The Silver Emulsion Podcast: Ep. 100 – Mononoke

This week in our month-long dive into horror on the Silver Emulsion Podcast, Stephen and I are talking about the 2007 horror anthology anime series, Mononoke!  It’s also Episode 100, how did that happen? Listen and enjoy! 🙂

Watch Mononoke along with us on DVD or iTunes (Split into Vol. 1 & Vol. 2)!

Also: the show is on iTunes! So if you feel like subscribing there, or rating/reviewing the show, feel free to share your thoughts!

Music Notes

Intro:

  • MonoMono – Kenimania
    • Nigeria Rock Special: Psychedelic Afro-Rock & Fuzz Funk in 1970’s Nigeria (iTunes, Amazon)

Outro:

  • John Coltrane – I Hear A Rhapsody

If you’ve got feedback, throw it into the comments below or email it to me via the contact page! We’ll include it in a future show!

The podcast is embedded directly below this, or you can go directly to Podbean (or use their app) to listen. If you want to subscribe, paste http://silveremulsion.podbean.com/feed/ into whatever reader you’re using.

The Enchanting Ghost (1970)

The Enchanting Ghost [鬼屋麗人] (1970)

Starring Chang Mei-Yao, Yang Li-Hua, Lui Ming, Lam Ban, Lee Hung, Julie Lee Chi-Lun, Sha Lee-Man, Ko Hsiang-Ting, Tsui Fu-Sheng, Tai Leung, Ko Hsiao-Pao, Ng Ho

Directed by Chou Hsu-Chiang

Expectations: Excited, I liked Chou’s The Bride from Hell.


Like last week’s film, The Ghost Story, The Enchanting Ghost falls into the category of Hong Kong horror with only minor elements of what usually defines a horror film. The Enchanting Ghost was also based on a story from Pu Songling’s 18th century collection of ghost stories and other assorted cautionary tales, Strange Stories from a Chinese Studio. This particular film is based on the story The Bookworm, for those interested in seeing how differently things play out in the two versions. As with most classic Hong Kong ghost films, your enjoyment of The Enchanting Ghost will depend on having properly set expectations for a slower pace and light supernatural elements. With that in mind, I thoroughly enjoyed The Enchanting Ghost from start to finish. It is a finely crafted film that definitely makes you wait for the ghostly happenings, but the journey towards them is also largely charming and entertaining.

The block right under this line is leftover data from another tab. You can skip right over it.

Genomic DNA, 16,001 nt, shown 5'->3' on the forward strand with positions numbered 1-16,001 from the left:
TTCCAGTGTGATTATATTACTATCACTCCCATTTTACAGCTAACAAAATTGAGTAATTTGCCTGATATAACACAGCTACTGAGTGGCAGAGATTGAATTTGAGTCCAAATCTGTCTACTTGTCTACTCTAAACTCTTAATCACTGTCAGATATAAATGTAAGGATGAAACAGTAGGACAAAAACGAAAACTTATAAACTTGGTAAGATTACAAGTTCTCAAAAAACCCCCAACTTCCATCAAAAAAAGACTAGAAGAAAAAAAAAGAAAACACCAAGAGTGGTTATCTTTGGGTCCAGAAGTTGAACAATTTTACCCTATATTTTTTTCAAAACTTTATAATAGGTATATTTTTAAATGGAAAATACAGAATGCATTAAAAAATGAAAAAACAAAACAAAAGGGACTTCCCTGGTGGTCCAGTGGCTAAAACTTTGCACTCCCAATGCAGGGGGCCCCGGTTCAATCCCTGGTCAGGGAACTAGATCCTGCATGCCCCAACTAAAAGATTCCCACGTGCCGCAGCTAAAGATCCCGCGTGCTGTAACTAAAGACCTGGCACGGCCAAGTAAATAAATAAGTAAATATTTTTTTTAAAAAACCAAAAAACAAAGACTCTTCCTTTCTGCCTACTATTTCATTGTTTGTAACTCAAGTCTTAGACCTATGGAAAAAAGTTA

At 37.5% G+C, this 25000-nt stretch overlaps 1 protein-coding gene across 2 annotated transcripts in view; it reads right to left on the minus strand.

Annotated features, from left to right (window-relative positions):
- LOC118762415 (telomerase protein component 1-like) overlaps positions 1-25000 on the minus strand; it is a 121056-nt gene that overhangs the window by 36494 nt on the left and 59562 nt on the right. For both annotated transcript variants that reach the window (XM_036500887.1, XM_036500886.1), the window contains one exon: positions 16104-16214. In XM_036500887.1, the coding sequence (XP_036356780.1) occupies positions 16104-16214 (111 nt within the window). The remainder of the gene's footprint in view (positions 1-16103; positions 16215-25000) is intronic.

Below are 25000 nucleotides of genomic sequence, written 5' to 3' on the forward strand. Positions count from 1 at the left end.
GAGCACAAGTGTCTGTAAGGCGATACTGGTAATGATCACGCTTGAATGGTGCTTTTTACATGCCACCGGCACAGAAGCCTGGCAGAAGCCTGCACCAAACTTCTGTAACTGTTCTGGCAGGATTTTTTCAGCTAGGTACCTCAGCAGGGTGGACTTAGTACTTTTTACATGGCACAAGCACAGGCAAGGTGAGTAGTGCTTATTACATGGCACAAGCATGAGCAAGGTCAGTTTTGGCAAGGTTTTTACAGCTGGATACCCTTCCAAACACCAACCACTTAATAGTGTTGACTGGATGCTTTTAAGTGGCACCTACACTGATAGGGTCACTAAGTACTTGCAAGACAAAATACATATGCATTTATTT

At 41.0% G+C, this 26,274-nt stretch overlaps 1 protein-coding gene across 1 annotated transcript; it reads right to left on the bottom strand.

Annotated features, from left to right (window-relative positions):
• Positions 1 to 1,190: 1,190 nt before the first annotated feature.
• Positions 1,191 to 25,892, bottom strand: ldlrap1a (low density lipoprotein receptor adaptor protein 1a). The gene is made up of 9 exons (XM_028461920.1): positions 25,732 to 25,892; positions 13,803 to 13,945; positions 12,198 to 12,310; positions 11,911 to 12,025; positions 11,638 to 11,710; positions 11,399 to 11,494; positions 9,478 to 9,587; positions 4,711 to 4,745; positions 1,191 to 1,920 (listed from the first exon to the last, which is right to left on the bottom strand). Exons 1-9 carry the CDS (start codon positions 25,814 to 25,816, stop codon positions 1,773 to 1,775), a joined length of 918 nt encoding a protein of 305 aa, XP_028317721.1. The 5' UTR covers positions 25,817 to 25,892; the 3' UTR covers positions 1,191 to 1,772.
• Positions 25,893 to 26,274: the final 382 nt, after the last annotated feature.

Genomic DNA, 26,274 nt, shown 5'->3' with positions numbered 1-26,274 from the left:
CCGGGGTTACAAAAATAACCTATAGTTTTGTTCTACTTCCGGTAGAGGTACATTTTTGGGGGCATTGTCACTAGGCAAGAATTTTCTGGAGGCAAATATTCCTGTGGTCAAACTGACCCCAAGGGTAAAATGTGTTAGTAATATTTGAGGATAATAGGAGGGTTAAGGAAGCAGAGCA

Lang Yu Zhu (Yang Li-Hua, playing against gender as a male) is a scholar whose entire existence is consumed by his affection for learning and books. He doesn’t do much else, based in part on his particular love for a real-life poem by Emperor Zhenzong titled Quanxueshi (劝学诗). The poem is a love letter to studying, expressing that study can bring such things as fortunes, good harvests, and beautiful women. When we meet Lang, he is lovingly reciting these lines of the poem, and in a few short minutes he is given the chance to test the poem’s theories. Lang’s uncle covets his home, so he arranges with an official to seize it from Lang under the auspices of repaying the debt left by Lang’s father when he passed. Whether this debt is legitimate or not, Lang is thrown out into the street with nowhere to call home, so he decides to take up residence in the town’s derelict haunted house.

Continue reading The Enchanting Ghost (1970) →

The Silver Emulsion Podcast: Ep. 99 – The Lawnmower Man

This week in our month-long dive into horror on the Silver Emulsion Podcast, Stephen and I are looking back at one of the biggest independent hits of the ’90s, Brett Leonard’s sci-fi horror film The Lawnmower Man! Listen and enjoy! 🙂

Watch The Lawnmower Man along with us on Blu-ray, DVD, iTunes, or Amazon Instant Video (Director’s Cut only)!

Also: the show is on iTunes! So if you feel like subscribing there, or rating/reviewing the show, feel free to share your thoughts!

Music Notes

Intro:

  • MC5 – The Human Being Lawnmower (Custom Edit)

Outro:

If you’ve got feedback, throw it into the comments below or email it to me via the contact page! We’ll include it in a future show!

The podcast is embedded directly below this, or you can go directly to Podbean (or use their app) to listen. If you want to subscribe, paste http://silveremulsion.podbean.com/feed/ into whatever reader you’re using.

The Ghost Story (1979)

The Ghost Story [鬼叫春] (1979)

Starring Yueh Hua, Woo Gam, Shirley Yu Sha-Li, Lisa Chiao Chiao, Wong Ching-Ho, Kara Hui, Lam Yeung-Yeung, Jamie Luk Kim-Ming, Lee Kwan, Ng Hong-Sang, Yeung Chi-Hing, Fung Ging-Man, Wang Han-Chen, Ku Wen-Chung, Tin Hoi-Fung

Directed by Li Han-Hsiang

Expectations: Curious, but not sure.